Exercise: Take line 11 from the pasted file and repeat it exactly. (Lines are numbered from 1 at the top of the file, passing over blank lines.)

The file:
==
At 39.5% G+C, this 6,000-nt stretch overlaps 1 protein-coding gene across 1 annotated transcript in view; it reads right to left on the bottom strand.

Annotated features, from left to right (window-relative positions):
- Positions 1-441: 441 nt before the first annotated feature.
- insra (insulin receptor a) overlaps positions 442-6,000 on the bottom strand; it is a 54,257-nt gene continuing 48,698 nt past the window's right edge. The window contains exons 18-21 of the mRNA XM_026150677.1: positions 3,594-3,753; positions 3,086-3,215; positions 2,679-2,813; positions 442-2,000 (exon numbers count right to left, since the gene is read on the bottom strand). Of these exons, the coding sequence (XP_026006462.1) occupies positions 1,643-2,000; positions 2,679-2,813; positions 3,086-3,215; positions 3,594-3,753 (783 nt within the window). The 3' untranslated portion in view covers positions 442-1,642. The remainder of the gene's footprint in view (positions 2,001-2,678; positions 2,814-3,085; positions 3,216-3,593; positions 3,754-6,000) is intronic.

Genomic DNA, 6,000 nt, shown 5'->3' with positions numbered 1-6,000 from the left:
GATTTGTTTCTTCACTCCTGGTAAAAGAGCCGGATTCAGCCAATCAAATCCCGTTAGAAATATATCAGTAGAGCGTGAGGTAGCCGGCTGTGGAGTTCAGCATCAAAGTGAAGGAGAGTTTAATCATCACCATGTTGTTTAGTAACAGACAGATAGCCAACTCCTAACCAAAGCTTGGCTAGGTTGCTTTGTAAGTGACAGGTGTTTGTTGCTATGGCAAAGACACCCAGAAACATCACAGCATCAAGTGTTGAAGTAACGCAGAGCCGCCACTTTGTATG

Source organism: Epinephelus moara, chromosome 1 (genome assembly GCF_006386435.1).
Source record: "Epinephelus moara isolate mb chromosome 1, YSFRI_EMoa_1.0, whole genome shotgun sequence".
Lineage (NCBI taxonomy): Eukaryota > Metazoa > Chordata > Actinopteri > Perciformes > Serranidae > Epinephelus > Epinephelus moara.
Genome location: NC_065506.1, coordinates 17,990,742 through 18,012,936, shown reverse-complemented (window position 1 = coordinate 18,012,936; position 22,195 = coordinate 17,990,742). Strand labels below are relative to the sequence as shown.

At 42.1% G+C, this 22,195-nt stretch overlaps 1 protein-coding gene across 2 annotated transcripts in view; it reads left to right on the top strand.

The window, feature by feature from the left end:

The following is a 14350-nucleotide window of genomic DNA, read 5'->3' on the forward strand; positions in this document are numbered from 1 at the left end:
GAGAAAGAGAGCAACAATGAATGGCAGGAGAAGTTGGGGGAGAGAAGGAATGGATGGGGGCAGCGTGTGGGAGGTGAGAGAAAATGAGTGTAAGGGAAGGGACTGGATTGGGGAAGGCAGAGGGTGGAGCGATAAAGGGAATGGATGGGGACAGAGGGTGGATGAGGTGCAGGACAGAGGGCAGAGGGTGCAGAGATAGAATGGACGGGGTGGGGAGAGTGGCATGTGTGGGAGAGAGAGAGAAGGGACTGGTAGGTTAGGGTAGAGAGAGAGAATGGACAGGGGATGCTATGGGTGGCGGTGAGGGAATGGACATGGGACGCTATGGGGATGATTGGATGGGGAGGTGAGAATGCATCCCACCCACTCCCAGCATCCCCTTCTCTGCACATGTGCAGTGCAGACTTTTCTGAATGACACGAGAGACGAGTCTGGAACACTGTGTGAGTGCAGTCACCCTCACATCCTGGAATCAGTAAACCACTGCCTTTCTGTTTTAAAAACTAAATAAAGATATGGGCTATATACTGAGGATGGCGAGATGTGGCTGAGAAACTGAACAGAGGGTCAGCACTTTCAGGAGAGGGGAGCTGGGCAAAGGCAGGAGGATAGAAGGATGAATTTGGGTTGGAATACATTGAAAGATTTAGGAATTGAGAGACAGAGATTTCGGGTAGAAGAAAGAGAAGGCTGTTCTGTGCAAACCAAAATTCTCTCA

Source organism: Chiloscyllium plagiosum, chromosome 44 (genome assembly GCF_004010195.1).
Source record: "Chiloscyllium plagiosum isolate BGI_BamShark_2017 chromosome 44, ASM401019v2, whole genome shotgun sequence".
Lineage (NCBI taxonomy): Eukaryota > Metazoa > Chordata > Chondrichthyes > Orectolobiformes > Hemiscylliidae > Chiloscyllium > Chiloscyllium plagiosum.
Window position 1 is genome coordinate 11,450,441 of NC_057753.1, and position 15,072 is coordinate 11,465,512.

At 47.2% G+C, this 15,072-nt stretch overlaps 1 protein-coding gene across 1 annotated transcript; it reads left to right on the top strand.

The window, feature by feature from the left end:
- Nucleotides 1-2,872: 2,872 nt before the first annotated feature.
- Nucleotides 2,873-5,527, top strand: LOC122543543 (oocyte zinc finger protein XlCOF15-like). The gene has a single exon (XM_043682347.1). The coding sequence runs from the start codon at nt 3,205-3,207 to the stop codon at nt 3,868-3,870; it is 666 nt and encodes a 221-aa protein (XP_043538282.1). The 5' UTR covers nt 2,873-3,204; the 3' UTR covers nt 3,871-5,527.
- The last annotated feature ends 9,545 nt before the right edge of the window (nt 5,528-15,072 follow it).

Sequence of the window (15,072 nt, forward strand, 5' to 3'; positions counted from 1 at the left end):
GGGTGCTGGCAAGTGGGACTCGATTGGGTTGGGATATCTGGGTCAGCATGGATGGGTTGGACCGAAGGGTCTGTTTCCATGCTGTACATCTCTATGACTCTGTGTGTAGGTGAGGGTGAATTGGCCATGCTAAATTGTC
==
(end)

At 42.1% G+C, this 22,195-nt stretch overlaps 1 protein-coding gene across 2 annotated transcripts in view; it reads left to right on the top strand.